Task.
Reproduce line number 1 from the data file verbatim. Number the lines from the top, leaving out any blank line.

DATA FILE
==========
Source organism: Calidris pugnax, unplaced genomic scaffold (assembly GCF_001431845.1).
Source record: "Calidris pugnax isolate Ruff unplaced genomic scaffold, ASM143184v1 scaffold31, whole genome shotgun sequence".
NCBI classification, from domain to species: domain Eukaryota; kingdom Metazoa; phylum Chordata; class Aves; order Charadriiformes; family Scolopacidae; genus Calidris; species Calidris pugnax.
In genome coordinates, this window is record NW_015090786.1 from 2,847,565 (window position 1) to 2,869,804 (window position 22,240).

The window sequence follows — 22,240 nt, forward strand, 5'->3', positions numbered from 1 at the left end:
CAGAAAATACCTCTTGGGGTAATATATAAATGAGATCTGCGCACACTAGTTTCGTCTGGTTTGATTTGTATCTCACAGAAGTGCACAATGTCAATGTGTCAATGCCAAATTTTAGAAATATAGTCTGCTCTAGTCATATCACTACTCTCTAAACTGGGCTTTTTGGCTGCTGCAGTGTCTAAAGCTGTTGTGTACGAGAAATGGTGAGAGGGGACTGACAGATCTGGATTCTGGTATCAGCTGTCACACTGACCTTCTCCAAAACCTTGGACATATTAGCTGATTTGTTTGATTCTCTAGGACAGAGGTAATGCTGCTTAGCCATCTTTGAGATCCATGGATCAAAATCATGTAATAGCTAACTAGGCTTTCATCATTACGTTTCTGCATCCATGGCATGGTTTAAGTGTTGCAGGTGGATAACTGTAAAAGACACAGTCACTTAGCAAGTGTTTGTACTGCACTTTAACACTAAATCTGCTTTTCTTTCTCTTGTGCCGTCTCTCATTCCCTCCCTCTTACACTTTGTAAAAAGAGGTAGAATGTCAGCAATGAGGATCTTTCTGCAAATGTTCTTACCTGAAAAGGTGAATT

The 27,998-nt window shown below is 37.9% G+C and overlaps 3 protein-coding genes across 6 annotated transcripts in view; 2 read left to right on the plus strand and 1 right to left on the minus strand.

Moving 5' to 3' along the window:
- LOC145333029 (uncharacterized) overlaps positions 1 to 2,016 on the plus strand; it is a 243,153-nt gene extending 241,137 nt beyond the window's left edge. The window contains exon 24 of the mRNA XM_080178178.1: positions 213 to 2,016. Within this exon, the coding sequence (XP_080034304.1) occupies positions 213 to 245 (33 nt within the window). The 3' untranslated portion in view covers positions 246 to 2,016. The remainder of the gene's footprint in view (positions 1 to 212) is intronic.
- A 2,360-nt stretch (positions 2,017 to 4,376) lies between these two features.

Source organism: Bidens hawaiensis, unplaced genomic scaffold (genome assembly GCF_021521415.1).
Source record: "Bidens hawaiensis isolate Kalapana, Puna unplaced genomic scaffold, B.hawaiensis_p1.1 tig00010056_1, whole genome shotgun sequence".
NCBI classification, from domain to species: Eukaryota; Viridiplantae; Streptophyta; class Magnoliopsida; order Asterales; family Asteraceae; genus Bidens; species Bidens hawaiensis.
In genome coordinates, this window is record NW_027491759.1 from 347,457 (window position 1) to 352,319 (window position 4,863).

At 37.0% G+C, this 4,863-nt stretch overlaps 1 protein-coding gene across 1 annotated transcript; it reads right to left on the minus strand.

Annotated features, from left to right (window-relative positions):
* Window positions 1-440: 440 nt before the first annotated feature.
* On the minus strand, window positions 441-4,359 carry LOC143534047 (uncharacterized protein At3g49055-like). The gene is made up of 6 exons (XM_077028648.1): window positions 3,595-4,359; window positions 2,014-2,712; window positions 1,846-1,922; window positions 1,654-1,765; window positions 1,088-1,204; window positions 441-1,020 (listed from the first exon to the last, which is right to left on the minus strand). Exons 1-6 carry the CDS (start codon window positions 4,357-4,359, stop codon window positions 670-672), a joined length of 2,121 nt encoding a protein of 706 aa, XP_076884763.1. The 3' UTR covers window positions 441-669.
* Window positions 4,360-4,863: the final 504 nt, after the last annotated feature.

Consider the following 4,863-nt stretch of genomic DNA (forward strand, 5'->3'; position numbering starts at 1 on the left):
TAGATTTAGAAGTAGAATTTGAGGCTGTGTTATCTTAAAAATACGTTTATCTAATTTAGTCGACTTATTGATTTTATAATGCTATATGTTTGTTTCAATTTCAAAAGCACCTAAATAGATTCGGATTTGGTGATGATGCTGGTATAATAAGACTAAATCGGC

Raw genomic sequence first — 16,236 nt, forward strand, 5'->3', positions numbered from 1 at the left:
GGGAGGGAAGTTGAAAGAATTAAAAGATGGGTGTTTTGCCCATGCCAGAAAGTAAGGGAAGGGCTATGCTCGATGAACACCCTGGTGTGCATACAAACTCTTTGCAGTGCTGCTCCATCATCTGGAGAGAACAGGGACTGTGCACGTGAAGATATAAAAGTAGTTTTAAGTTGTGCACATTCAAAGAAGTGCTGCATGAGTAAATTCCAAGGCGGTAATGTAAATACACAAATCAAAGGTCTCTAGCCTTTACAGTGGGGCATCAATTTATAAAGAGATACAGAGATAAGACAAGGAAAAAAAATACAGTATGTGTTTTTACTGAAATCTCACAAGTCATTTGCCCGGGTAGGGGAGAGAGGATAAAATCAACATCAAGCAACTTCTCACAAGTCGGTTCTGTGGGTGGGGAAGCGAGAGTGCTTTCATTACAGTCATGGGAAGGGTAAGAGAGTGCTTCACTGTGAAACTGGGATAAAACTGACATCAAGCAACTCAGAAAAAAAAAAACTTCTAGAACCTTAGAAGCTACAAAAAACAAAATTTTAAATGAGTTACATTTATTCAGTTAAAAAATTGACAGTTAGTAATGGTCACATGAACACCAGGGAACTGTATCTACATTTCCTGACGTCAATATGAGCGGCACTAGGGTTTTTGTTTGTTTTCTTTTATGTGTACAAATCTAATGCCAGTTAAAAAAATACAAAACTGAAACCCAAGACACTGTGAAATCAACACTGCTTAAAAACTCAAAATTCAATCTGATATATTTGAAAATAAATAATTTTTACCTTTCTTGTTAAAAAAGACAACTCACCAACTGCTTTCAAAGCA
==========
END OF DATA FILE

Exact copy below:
Source organism: Calidris pugnax, unplaced genomic scaffold (assembly GCF_001431845.1).